Planning ahead for the future often involves having a strong educational foundation upon which a secure and financially rewarding career can be built. While many students and families give ample thought to where they will attend college, taking such an approach to high school can be beneficial as well.
High school is a critical time in a child’s life. Many students simply attend their local public high schools, even if that school may not be the best fit for the student. It behooves families to investigate other possibilities they have to ensure teenagers end up in the right academic environment during high school.
Public schools, private/religious institutions and specialty and vocational schools may have different assets that set them apart. Therefore, students and their parents can look at various factors to determine which school will present them with the right environment and tools for success.
1. Identify needs and wants. Have a frank discussion as a family regarding what the student is looking to get out of the high school experience, as well as which settings help him or her learn the best.
2. Look at programs offered. Schools vary in their offerings. Comprehensive high schools offer a smorgasbord of courses to appeal to as many students as possible. Magnet or specialty schools may have specialized focuses, such as STEM, communications, business, or art.
3. How much college prep is desired? While most schools offer advanced placement courses that can translate into college credit, some offer specialty tracks that enable high school students to earn a high school diploma and associate’s degree concurrently.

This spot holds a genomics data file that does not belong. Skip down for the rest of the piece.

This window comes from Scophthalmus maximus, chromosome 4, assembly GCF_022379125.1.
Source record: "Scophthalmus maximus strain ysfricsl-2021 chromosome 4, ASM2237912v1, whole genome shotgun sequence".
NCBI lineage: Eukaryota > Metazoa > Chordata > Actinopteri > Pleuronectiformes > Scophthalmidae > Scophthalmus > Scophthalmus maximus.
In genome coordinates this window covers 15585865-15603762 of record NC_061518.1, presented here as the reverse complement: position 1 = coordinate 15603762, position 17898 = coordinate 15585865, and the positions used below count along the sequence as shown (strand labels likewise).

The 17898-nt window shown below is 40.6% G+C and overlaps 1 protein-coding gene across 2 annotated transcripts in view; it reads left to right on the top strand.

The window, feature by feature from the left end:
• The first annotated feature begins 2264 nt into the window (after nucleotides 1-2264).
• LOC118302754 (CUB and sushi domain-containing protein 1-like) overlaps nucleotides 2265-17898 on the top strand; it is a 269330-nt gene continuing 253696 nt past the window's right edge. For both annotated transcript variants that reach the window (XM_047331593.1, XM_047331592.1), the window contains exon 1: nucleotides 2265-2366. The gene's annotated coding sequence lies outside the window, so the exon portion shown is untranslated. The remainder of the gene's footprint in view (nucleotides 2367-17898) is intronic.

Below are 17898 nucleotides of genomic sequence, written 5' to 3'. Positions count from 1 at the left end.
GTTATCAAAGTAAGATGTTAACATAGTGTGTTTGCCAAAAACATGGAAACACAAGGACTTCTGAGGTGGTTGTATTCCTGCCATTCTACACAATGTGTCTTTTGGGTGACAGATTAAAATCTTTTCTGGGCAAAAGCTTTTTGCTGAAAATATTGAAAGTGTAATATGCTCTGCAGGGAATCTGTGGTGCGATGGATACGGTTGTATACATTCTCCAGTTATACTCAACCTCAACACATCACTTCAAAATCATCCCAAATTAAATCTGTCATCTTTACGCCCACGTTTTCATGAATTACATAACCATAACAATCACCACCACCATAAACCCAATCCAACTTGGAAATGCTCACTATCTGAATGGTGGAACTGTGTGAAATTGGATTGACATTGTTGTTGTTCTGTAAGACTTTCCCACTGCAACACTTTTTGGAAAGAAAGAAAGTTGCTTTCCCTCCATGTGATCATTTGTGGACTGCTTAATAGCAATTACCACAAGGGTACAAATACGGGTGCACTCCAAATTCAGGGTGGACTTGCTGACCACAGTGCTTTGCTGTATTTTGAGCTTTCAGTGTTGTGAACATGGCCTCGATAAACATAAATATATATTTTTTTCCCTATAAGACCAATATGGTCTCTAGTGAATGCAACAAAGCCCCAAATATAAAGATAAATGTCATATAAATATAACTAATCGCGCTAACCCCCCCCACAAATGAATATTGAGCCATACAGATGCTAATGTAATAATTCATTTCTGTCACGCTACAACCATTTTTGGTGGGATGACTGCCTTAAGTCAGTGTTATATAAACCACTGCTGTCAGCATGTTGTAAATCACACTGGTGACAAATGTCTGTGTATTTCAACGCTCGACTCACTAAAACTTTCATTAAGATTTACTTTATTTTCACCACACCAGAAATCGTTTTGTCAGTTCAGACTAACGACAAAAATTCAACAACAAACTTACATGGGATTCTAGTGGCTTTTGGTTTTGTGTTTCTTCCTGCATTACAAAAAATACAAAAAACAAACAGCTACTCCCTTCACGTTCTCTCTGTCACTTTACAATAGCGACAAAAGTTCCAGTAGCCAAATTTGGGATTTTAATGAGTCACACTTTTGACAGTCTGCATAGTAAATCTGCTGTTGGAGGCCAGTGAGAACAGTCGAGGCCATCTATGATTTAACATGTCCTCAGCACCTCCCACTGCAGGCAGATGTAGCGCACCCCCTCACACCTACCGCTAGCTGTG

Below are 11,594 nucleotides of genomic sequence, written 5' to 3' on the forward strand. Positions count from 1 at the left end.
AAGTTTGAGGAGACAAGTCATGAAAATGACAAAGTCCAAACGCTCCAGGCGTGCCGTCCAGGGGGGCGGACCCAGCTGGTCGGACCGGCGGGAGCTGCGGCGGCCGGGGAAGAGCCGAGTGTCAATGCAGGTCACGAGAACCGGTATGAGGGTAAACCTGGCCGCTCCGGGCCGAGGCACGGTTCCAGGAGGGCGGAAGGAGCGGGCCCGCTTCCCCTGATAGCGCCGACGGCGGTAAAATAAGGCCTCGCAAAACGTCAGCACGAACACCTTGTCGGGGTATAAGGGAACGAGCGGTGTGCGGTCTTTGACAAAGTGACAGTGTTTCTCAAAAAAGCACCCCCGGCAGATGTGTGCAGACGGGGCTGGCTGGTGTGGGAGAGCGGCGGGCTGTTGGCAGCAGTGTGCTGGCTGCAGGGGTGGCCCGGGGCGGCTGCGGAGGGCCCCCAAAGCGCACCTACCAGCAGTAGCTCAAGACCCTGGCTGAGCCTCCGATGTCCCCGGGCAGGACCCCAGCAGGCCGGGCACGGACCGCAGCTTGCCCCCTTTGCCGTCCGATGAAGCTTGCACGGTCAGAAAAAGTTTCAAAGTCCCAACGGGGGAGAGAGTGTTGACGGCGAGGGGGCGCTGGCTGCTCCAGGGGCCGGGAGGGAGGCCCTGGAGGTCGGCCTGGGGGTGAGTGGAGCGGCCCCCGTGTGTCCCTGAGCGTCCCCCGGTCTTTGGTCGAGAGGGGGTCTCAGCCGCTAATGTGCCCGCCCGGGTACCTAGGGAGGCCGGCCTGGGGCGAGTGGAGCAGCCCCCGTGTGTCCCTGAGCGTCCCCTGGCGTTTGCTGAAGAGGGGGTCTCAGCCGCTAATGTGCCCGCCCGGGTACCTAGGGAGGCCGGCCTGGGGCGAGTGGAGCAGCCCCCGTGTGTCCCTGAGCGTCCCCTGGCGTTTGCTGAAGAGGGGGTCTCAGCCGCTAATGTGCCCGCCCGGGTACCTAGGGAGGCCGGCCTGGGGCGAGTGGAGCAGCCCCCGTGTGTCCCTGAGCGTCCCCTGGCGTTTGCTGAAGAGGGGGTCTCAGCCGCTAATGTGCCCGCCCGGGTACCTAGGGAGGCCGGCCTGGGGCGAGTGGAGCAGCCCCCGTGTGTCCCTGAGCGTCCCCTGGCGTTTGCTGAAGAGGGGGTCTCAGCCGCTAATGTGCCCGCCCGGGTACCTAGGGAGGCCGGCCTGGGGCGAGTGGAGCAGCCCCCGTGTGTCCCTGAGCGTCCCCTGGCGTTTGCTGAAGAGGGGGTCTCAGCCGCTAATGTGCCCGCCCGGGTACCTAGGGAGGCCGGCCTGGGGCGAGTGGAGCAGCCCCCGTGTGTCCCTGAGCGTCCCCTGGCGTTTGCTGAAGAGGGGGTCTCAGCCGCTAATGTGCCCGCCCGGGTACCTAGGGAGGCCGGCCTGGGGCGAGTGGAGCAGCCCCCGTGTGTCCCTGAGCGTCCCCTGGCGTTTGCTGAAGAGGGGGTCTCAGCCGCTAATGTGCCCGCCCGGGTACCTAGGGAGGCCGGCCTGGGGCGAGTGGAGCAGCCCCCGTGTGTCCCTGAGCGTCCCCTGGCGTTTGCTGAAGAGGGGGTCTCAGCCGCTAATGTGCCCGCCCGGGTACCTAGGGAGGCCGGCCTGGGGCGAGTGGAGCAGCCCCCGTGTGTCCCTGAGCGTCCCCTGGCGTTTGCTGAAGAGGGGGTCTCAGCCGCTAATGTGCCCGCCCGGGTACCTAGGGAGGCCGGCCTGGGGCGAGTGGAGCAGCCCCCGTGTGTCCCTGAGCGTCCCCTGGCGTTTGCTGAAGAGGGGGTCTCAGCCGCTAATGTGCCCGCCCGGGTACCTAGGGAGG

4. Check out campus size. The number of students on campus and teacher-to-student ratio can affect how some students learn. Social kids may like big schools, while an intimate setting may bring others out of their shells.
5. Consider religious affiliations. Many families like a faith-based program, and religious schools often blend faith into their curriculum.
6. Pay attention to finances. Tuition costs can impact which school a student attends.
7. Map the school location. Decisions also can be based on how close a school may be. Long commutes can eat into extracurricular activities or family time.
8. What clubs and activities are offered? School decisions also can be based on the activities that help develop well-rounded students. Athletes may seek schools with strong sports programs, for example.
Students can explore all possibilities in their local areas and beyond when determining where to attend high school.
– Metro Service